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Stephen Zunes

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Stephen Zunes


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Western Sahara: War, Nationalism, and Conflict Irresolution

Cornell University, Oberlin College, Temple University

Stephen Zunes - The United States, the Peace Movement, and Conflict in the Middle East.

Stephen Zunes (born 1956) is an American international relations scholar specializing in the Middle Eastern politics, U.S. foreign policy, and strategic nonviolent action. He is known internationally as a leading critic of United States policy in the Middle East, particularly under the George W. Bush Administration, and an analyst of nonviolent civil insurrections against autocratic regimes.


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Current position and education

Stephen Zunes is a professor of Politics at the University of San Francisco teaching courses on the politics of Middle East and other regions, U.S. foreign policy, nonviolence, conflict resolution, and globalization. He currently chairs USF’s Middle Eastern Studies Program. He serves as a senior policy analyst for the Foreign Policy in Focus project of the Institute for Policy Studies, an associate editor of Peace Review, a contributing editor of Tikkun, and a member of the academic advisory council of the International Center on Nonviolent Conflict.

He received his B.A. from Oberlin College in 1979, his M.A. from Temple University in 1983, and his Ph.D. from Cornell University in 1990. Zunes also serves as an advisory board member for Foreign Policy In Focus, a project of the Institute for Policy Studies.

Previous career

A native of North Carolina, Zunes previously served on the faculty of Ithaca College, the University of Puget Sound, and Whitman College. He was a recipient of a National Endowment for the Humanities Fellowship on Middle Eastern and Central Asian Studies at Dartmouth College and a Joseph J. Malone Fellowship in Arab and Islamic Studies. He also served as founding director of the Institute for a New Middle East Policy and as a research fellow at the Institute for Policy Studies, the Institute for Global Security Studies and the United States Institute of Peace. In 2002, he won recognition from the Peace and Justice Studies Association as Peace Scholar of the Year.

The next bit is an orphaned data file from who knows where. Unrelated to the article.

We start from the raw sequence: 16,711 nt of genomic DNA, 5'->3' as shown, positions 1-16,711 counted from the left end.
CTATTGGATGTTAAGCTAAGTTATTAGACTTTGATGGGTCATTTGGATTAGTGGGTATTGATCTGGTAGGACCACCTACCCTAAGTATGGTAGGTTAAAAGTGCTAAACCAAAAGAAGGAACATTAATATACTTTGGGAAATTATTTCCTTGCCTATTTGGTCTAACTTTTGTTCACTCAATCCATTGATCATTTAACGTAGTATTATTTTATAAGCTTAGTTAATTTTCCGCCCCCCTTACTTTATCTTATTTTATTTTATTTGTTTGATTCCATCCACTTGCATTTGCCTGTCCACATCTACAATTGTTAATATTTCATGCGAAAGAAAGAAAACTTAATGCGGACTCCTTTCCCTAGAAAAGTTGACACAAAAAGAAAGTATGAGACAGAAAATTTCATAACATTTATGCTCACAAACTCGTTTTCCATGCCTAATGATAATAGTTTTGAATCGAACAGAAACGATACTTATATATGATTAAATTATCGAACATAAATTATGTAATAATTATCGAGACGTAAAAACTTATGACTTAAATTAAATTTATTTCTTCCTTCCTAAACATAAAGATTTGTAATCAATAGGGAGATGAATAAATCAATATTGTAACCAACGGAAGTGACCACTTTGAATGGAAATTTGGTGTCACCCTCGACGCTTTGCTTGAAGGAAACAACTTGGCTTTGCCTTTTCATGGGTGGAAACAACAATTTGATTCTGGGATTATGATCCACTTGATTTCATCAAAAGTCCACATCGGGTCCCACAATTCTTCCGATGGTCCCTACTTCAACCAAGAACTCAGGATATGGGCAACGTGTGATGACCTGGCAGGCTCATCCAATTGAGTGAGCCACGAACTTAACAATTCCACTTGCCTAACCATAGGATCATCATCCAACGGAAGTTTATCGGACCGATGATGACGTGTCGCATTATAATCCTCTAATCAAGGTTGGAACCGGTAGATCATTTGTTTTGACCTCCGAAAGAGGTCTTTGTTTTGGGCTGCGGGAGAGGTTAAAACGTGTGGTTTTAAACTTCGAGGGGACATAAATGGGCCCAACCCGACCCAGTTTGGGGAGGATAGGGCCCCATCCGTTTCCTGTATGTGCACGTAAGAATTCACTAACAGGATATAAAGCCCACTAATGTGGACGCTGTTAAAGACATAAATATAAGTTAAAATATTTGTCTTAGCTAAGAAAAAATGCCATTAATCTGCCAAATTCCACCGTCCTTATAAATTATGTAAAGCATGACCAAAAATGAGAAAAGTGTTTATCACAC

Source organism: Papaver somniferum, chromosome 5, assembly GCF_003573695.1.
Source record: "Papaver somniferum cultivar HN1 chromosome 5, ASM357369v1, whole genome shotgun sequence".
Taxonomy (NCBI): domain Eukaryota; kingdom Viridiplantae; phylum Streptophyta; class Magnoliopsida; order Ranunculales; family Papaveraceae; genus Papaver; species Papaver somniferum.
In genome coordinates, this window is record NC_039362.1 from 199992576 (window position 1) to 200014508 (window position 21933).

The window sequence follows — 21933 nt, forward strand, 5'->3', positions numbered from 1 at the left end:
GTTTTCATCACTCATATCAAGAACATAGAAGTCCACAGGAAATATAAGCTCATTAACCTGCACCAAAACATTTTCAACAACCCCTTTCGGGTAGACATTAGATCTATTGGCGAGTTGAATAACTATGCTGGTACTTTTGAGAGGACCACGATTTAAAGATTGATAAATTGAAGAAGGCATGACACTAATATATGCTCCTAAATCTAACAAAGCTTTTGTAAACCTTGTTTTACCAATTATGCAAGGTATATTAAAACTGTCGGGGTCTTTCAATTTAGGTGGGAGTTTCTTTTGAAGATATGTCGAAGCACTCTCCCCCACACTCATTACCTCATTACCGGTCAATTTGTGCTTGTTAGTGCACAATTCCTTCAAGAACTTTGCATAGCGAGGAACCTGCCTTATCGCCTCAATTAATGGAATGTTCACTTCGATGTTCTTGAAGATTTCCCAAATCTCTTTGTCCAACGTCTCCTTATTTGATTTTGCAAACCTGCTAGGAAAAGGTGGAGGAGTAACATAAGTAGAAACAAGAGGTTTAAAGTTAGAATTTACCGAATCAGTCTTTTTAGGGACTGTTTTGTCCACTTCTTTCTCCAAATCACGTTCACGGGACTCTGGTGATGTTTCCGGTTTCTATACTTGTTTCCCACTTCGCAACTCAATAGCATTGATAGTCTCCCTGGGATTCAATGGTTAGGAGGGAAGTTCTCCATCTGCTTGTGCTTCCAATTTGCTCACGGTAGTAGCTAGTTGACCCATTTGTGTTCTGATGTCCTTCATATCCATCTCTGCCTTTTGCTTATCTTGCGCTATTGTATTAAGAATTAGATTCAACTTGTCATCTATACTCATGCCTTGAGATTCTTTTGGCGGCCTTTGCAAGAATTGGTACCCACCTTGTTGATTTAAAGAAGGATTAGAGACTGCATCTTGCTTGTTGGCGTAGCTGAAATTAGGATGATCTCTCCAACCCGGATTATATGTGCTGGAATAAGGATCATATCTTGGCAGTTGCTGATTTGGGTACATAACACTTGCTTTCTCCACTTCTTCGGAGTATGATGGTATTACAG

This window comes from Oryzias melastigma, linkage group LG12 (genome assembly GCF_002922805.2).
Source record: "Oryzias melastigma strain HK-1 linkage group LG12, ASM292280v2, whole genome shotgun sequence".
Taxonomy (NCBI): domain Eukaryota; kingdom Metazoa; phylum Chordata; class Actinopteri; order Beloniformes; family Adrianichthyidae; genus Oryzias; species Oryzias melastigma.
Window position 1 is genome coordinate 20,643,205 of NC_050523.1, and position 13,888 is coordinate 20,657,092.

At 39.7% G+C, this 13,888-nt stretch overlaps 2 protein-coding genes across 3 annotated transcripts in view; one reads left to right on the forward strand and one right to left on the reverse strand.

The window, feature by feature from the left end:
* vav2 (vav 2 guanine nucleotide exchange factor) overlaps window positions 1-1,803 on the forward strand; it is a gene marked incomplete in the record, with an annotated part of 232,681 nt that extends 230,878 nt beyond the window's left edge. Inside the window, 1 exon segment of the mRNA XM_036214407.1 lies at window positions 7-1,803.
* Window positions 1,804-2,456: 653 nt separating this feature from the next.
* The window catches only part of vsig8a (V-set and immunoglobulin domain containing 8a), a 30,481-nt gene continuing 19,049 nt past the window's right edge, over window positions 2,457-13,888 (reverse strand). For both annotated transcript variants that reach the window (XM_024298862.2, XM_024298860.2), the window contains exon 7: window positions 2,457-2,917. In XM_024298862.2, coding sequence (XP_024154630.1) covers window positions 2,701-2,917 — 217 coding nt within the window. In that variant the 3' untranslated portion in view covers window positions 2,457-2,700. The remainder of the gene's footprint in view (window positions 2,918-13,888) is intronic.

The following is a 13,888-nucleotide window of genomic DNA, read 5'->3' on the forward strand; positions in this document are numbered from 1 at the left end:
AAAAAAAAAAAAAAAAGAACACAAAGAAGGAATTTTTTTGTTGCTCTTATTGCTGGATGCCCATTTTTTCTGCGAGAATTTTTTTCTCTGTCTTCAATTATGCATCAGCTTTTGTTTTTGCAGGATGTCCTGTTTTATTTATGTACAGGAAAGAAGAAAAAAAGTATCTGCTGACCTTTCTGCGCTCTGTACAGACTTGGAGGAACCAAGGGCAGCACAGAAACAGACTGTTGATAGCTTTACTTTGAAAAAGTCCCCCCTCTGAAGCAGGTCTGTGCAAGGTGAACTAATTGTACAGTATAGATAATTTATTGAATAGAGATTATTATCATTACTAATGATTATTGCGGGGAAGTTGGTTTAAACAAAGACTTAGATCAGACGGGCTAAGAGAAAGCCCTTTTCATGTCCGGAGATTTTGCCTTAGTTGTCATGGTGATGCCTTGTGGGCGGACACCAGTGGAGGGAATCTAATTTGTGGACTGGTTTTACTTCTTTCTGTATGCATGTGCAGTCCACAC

Doubts over Iraq

Zunes publicly doubted prior to the March 2003 invasion that Iraq still had operational weapons of mass destruction and predicted that, "sooner or later, the American public will realize that a U.S. invasion of Iraq has been a disaster" since "such efforts at hegemony inevitably spawn their own resistance". He also predicted that a U.S. invasion and occupation could stir up ethnic and sectarian conflict would make it "difficult to establish a widely accepted and stable regime" and that rather than transform the Middle East to be more stable and democratic, he warned that a U.S. invasion and occupation would increase terrorism and Islamic extremism and that it would "spawn more bitterness, hatred, and violence and will greatly retard economic development, political reform, and reconciliation in the resulting chaos and backlash that will likely follow".

Views on the Middle East

Zunes has also been an outspoken opponent of U.S. backing of both Arab dictatorships and the Israeli occupation. He has called for an Israeli-Palestinian peace based upon international law which recognizes both Israeli security and Palestinian rights, including a withdrawal of Israeli forces from Palestinian and Syrian territories, an end to terrorism, and security guarantees for Israel and its neighbors.